The Chicago Syndicate: Boardwalk Empire Does Not Show the Real Uncle Al Capone
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Saturday, November 06, 2010

Boardwalk Empire Does Not Show the Real Uncle Al Capone

Deirdre Marie Capone isn't a TV critic, but she has some strong views on Stephen Graham's take on her great uncle, Al Capone, in HBO's "Boardwalk Empire."

"I have watched it," she tells me in a phone interview from her Florida home. "I think that Stephen Graham job does a great job. I don't like the character that he is playing at all."

"They had him cooking with his mother, the other night, in New Jersey. That never happened. They have him kidnapping people in New Jersey, which never happened.

"It's one more thing where they take his name and they create a character that is not really him," she says. "There's nothing I can do about it."

Well, there is something she can do, and Capone, the granddaughter of Al's older brother, Ralph, is telling her family's story in the new book "Uncle Al Capone."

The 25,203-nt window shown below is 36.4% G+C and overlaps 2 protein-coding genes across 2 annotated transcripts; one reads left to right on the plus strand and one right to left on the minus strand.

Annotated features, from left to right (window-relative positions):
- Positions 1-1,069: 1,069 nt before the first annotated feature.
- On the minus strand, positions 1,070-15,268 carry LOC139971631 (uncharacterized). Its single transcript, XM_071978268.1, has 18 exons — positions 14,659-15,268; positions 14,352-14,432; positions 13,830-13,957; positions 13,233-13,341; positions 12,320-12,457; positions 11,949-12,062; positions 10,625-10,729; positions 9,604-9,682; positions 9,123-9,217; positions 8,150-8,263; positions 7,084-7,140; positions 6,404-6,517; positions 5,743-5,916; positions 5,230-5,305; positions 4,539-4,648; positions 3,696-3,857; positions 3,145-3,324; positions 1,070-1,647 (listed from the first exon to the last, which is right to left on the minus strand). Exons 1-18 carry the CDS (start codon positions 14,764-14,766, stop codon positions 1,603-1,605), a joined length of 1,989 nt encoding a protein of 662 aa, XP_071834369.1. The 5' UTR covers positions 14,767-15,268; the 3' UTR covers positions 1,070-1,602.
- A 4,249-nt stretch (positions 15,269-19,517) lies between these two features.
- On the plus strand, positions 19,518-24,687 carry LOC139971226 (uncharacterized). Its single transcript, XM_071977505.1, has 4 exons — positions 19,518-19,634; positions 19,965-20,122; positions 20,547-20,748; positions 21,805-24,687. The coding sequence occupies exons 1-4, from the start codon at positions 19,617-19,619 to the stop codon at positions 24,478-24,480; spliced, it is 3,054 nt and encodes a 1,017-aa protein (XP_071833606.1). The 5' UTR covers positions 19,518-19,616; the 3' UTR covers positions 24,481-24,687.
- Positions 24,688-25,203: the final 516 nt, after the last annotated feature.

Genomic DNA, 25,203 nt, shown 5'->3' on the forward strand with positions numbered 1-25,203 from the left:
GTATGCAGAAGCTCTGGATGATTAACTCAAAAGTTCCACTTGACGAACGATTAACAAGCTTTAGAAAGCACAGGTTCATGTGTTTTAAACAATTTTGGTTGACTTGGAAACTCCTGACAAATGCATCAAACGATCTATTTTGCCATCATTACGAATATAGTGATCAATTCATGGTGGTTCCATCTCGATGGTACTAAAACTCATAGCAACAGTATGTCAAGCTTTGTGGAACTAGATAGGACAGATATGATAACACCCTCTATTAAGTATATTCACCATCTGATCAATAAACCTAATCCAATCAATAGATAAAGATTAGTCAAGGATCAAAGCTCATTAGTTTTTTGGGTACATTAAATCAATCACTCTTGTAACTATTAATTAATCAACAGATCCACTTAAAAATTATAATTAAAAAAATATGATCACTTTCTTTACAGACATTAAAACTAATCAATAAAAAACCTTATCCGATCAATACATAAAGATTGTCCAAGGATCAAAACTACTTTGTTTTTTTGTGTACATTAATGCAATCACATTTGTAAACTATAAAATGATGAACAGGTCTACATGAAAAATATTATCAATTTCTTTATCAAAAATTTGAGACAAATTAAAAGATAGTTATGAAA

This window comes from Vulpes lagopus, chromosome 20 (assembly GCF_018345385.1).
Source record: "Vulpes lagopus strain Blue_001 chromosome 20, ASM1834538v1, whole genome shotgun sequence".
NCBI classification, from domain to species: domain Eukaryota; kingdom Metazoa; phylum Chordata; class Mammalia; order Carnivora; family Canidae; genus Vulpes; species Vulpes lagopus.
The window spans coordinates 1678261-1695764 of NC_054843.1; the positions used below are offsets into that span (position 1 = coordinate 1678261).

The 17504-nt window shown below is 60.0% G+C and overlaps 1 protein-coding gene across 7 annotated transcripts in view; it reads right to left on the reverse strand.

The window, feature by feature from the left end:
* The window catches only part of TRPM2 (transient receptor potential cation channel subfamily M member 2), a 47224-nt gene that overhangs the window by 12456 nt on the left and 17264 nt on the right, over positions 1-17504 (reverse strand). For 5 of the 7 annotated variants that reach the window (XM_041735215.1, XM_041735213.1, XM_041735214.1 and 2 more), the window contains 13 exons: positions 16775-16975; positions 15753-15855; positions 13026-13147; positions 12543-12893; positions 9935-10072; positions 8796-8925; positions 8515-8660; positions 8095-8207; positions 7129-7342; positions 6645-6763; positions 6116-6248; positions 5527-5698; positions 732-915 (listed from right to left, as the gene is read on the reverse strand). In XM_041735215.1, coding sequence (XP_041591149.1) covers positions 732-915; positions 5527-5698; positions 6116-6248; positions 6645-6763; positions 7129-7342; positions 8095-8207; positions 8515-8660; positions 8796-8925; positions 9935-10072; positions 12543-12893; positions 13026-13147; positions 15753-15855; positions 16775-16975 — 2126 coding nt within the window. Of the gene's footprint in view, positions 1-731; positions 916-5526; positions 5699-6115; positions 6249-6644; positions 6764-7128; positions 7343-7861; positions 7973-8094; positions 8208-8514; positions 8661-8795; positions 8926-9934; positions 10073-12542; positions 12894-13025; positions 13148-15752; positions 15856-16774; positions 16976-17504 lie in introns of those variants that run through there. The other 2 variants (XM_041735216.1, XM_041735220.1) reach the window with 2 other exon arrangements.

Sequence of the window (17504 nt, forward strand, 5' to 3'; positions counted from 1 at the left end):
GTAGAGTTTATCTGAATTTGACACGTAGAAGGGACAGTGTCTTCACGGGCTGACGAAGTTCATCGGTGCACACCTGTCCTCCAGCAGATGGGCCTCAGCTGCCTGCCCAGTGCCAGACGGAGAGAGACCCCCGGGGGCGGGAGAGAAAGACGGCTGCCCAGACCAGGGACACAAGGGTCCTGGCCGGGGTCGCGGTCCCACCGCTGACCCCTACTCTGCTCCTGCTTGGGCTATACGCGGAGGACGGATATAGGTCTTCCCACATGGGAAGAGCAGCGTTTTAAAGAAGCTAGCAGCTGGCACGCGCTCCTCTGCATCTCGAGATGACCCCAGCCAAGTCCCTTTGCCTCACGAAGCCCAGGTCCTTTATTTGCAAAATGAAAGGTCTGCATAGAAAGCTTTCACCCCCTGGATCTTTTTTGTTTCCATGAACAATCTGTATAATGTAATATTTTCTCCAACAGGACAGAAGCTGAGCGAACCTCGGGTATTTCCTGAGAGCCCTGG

It's a family story, including her memories of her great uncle (he died when she was 7). "I had my grandfather until I was 45, and I had Al's younger sister until I was 54, and I was very very close to them."

Her goal is to tell the story of a different Al Capone. "He would get down on the floor like a big teddy bear," she recalls. "He loved children."

It even includes recipes for some of her great uncle's Italian favorites.

She's not trying to say that Capone was just misunderstood. But she's still defensive about his line of work, saying there were few opportunities for Italian immigrants when he arrived in the U.S.

"There was no opportunity to be a doctor or a lawyer or a businessman," she says. "He could make money for his family.

"At one point, he ran over 350 speakeasies in the city of Chicago and he didn't have a fax machine and a cellphone... The only thing they could get him on is tax evasion, everything else is alleged."

The self-published book came out about a week ago, and is available from on-line bookshops, like Amazon. "I went round and round and round with publishers," she said, comparing that industry to the recording industry of a few years ago, out of touch with technological change.

That's why she went the self-publishing route, she tells me, although she's open to signing a publishing deal now that the book is out.

The 70-year-old Deirdre, by the way, is publishing the book under the name she was born with. "That is the name on my baptismal certificate," she says. But she's not revealing her married name, trying to hold on to a little anonymity for a while.

"It's going to be very hard for me to keep it private," she says. "It's going to come out."

But it's worth it, she says, since she had to tell this story.

"If I don't, who's going to?" she asks.

Thanks to Tim Cuprisin

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